PostPosted: Fri Jul 17, 2015 11:18 pm    Post subject: Reply with quote

johnleeke wrote:

Do not apply any type of penetrating pre-treatment before wood-epoxy repairs. The treatment would prevent epoxy consolidants or primers from penetrating into the wood. Penetration is usually an important part of wood-epoxy repairs.


Thanks for the response.

Is there any type of waterproofing I could apply to the exposed wood that wouldn't affect epoxy penetration, or should I just cover it with some plastic drop cloth material and not risk having problems later?

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johnleeke
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PostPosted: Sat Jul 18, 2015 4:16 pm    Post subject: Reply with quote

If you cover the sill with plastic sheeting, be sure to do it in a way that allows some air to move between the plastic and the sill, so the plastic does not trap water in the sill. See page 26 of Save America's Windows
http://saveamericaswindows.com/get-the-book/

If your wood-epoxy repairs will be highly localized (such as near the sill-jamb oint", then see this video that shows how to temporarily cover a decay pocket and paint the rest of the sill:
http://historichomeworks.com/forum/viewtopic.php?t=1837

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BenS



Joined: 08 May 2018
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Location: Victoria, British Columbia

PostPosted: Fri Aug 03, 2018 3:29 pm    Post subject: Maximum wait time between pre-treatment, priming Reply with quote

I have some severely weathered douglas fir exterior trim that I am repainting.

I plan to use the scrape, wet abrasive, COR pre-treatment, prime, and paint method described above, with a linseed oil glazing putty as weather check filler. I will be using Benjamin Moore penetrating (slow oil) primer and a BM waterborne latex paint over top.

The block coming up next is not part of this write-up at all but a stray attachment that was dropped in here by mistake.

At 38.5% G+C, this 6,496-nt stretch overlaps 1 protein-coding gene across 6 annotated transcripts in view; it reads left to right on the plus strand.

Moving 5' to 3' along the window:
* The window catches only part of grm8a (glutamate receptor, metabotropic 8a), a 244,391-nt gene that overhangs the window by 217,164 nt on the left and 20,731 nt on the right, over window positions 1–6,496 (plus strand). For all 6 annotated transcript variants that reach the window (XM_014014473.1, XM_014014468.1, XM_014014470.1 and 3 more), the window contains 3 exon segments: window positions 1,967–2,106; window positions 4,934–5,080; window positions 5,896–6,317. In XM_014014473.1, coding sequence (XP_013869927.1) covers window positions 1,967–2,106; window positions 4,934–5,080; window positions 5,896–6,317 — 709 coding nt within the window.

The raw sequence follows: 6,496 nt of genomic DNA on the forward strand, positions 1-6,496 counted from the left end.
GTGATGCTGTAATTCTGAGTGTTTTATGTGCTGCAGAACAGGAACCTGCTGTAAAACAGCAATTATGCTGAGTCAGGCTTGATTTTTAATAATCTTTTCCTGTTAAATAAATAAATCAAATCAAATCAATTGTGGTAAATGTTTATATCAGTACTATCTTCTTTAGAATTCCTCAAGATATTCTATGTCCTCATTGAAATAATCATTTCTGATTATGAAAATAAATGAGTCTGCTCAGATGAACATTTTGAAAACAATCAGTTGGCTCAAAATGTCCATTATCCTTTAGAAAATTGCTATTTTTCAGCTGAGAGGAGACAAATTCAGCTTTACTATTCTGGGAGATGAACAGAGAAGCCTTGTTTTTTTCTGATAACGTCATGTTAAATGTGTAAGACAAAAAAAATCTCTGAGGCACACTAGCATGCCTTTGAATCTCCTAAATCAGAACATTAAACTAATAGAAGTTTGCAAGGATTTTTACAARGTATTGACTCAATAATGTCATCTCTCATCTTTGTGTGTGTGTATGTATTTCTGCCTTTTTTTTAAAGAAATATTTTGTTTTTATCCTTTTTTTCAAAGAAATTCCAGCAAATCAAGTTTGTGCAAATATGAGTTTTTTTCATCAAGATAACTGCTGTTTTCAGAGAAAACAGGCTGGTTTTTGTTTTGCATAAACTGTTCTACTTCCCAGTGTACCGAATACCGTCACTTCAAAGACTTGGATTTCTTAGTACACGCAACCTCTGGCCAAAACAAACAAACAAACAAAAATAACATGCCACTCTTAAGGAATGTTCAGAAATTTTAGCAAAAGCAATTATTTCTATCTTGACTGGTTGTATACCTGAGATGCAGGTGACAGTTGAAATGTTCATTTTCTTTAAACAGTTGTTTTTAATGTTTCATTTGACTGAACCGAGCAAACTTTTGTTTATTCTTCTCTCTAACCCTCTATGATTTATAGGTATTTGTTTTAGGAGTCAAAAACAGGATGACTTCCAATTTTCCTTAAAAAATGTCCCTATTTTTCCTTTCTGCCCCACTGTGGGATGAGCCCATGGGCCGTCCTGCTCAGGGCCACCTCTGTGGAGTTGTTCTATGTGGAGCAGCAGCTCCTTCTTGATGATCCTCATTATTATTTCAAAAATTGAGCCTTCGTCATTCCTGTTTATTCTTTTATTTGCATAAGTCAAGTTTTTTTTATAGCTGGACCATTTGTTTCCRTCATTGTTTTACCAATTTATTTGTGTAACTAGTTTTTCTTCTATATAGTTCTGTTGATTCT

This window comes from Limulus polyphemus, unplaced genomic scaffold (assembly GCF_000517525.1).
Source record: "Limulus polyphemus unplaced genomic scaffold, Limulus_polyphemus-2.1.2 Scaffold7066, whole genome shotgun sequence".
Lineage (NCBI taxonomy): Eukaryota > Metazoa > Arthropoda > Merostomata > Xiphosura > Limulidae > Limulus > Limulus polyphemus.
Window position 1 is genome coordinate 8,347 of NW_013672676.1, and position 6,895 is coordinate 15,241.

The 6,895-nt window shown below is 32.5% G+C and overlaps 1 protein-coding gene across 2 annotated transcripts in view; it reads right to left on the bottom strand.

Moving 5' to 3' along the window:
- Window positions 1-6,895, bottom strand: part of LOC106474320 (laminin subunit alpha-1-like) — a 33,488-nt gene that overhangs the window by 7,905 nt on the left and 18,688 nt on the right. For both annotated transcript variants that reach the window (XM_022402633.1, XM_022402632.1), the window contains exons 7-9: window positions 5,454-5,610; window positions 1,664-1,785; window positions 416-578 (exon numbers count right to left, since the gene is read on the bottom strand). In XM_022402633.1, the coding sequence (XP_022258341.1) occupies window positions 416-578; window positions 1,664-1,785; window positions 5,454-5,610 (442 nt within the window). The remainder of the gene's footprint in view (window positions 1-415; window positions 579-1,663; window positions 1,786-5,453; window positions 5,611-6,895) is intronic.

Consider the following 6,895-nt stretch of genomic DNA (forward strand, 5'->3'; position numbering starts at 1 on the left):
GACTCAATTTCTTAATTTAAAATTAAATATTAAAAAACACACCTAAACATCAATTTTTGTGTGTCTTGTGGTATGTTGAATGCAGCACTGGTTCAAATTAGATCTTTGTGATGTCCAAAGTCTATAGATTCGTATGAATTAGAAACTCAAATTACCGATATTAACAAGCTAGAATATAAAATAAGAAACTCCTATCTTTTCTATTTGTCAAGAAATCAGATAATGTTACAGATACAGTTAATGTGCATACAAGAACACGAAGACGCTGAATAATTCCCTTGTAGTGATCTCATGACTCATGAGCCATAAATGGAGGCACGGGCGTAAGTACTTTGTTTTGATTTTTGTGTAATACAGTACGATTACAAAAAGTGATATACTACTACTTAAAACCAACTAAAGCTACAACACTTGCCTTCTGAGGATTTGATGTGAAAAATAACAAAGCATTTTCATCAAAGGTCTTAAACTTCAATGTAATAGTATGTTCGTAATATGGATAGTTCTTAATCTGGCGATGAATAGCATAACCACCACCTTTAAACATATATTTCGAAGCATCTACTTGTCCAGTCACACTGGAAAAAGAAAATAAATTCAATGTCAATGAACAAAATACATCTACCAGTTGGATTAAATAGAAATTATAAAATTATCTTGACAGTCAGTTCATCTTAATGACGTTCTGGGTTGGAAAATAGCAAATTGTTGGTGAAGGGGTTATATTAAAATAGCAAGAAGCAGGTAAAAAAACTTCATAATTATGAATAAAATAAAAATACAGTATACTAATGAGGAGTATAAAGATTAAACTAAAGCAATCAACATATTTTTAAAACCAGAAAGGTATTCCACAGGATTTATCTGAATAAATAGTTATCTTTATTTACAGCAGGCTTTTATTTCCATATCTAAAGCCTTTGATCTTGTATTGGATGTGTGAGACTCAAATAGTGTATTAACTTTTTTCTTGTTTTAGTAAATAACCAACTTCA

I anticipate that despite all efforts to get the work done I may be delayed between stages by several days or a week. It was stated that the pre-treatment should not fully cure before priming. BM staff (from the local paint store, not technicians) have told me that the ideal time to paint over the penetrating primer is between 3 - 7 days.

Is there therefore an ideal stage to leave the project for a few days/week? Or will that cause severe enough problems that I should work on small areas of my trim, getting them completely painted, before moving on to new areas?

I am thinking that it is more important to move quickly from pre-treatment to priming than from priming to painting. But please enlighten me.
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johnleeke
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PostPosted: Sat Aug 04, 2018 5:47 am    Post subject: Reply with quote

A good time for a break would be after priming, but don't let the break drift into more than a couple of weeks, unless the work is protected from rain and sun, which can damage the surface of the primer, possibly requiring re-priming.